Recently, we discussed the differences between consumer platforms versus commercial platforms versus industrial systems versus military systems. Here, we’re going to dive a little deeper into the industrial versus commercial sectors and discuss why an industrial system is likely the better option versus a commercial system, particularly considering cybersecurity concerns.
As a recap, we explained how commercial systems are a step above consumer products in durability and service life and, in many cases, may share similar components. The big difference there often lies in the packaging/system design, where the system must account for longer run times, higher and lower temperatures in the operating environment, and possibly moisture or humidity.
Industrial equipment typically demands little to no downtime, so that must be considered in the design. Adding redundancies is one way to minimize or eliminate that downtime.
Security in Industrial Platforms
The system design component yet to be discussed is security—how moving to an industrial platform can offer improved cybersecurity, which is essential in most environments. Keep in mind it’s not possible to guarantee the absolute security of a system. We often talk about ensuring the safety of your data when the inevitable occurs. But you need to make it tough enough to get in so that the hacker is likely to move on to easier prey.
First, let’s talk about physical hacks, where someone physically tries to steal a system or break into it. Modern industrial systems are designed with seals and other tamper-proof materials, such that an alarm would sound if a nefarious physical attack were to occur.
Early industrial systems were immune to cyberattacks because there was rarely a connection to the outside world. And the systems were often located in physically inaccessible areas. Clearly, that’s not the case today, where everything is connected.
Industrial security should always be part of broader safety and reliability programs. Cybersecurity is essential to the safe and reliable operation of modern industrial processes, data protection, and personnel safety. As we have learned, threats to control systems can come from numerous sources, both malicious and accidental.
The current threats are coming from cyberhackers. And in many instances, the system owners are often hesitant to adopt common security technologies. According to the National Institute of Standards and Technology (NIST), this hesitancy stems from a concern that the security measures will negatively impact system performance, the cost to retrofit legacy systems, and/or a lack of internal expertise. To that end, NIST has developed a guide to help the industry understand and implement cybersecurity approaches to protect against these threats (note that it’s a 247-page document, not an easy read). NIST rightly claims, “Sophisticated malware that specifically targets weaknesses in industrial control systems is on the rise, posing a significant threat to U.S. economic and national security.”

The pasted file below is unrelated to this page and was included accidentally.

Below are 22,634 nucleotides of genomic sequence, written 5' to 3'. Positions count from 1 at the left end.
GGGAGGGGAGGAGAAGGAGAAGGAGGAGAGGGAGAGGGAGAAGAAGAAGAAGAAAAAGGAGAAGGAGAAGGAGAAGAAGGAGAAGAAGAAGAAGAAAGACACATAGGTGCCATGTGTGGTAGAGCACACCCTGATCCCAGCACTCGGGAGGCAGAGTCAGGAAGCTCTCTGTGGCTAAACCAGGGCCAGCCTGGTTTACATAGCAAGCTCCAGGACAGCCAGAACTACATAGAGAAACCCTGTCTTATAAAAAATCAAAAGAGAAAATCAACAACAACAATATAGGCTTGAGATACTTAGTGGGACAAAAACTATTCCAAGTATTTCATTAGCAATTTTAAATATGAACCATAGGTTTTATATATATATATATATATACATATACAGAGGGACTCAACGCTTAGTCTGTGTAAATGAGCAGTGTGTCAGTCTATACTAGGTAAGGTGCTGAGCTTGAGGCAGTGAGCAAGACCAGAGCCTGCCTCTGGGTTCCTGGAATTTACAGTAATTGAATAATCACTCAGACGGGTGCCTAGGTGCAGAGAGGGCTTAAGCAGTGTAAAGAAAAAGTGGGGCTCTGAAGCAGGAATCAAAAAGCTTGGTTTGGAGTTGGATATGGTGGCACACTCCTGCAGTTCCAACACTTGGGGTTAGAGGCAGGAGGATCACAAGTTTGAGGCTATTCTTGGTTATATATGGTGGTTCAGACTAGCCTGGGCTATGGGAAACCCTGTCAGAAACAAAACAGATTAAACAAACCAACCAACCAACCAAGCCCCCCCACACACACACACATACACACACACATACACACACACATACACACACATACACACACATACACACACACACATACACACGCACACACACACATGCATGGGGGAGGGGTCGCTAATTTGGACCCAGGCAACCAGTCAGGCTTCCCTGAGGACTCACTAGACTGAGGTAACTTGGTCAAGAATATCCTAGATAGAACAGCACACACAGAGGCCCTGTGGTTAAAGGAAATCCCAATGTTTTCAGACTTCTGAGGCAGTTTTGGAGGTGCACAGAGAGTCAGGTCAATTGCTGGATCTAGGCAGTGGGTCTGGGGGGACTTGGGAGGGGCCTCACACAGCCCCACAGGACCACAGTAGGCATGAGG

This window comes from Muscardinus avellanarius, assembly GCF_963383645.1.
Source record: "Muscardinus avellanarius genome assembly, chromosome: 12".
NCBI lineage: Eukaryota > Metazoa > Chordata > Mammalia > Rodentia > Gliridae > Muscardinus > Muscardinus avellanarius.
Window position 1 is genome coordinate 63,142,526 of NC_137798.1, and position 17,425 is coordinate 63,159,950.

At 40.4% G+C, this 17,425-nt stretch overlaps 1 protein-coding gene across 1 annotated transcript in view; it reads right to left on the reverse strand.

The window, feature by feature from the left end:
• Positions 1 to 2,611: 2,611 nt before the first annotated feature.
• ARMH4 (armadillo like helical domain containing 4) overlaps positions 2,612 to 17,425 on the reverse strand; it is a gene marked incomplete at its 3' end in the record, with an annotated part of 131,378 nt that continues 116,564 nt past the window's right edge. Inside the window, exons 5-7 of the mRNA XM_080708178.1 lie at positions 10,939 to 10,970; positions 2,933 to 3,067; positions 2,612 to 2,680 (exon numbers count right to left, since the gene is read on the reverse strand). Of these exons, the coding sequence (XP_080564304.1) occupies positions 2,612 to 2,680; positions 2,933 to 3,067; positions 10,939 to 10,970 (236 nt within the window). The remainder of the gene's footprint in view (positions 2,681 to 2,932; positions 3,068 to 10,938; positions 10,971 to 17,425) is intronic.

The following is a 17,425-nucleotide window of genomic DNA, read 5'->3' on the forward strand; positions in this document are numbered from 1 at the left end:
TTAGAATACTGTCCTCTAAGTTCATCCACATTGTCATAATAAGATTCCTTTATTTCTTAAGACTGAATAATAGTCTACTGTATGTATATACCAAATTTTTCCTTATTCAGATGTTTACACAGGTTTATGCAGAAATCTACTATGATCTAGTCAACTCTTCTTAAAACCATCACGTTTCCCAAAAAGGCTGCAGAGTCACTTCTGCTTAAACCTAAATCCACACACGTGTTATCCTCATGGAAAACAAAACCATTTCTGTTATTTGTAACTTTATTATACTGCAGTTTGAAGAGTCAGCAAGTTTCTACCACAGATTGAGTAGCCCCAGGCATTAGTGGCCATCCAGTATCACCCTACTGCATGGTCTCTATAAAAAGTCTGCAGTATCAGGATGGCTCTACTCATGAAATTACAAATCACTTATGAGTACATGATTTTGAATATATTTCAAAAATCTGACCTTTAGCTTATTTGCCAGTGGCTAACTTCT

WINSYSTEMS maintains a carefully curated technology partner ecosystem to enable the delivery of rugged, secure embedded computing solutions consisting of tightly integrated hardware and software components that can be tailored to fit specific application requirements.
The WINSYSTEMS PXI-C441 offers the security features needed to operate safely in industrial IoT applications and embedded systems in the industrial control, transportation, Mil/COTS, and energy markets.
Rather than read through such a lengthy document, one could start with experts in cybersecurity, like the design team at WINSYSTEMS. Starting with a server platform like the PX1-C441 single-board computer (SBC) gives you a head start, as it is enabled with TPM 2.0 hardware security, an Intel security engine, and cryptographic acceleration.
Don’t let the small size of the PX1-C441 fool you, as it packs a full punch. It’s designed to a PC/104 form factor, measuring 4.55 by 4.39 in. Other features include PCIe/104 OneBank expansion, up to 8 Gbytes of soldered down LPDDR4 system memory, and a non-removable eMMC device for solid-state storage of an operating system (OS) and applications. In addition, the SBC is powered by the latest generation Intel Apollo Lake-I dual- or quad-core SoC processors running at up to 2.0 GHz.
A pair of Gigabit interfaces handle the networking operation using the Intel i210 LAN controller. The SBC’s extensive cybersecurity features, along with its small size, rugged design, and extended operating temperature (-40°C to +85°C) make the PX1-C441 an excellent fit for industrial IoT applications, and embedded systems in the industrial control, transportation, Mil/COTS, and energy markets.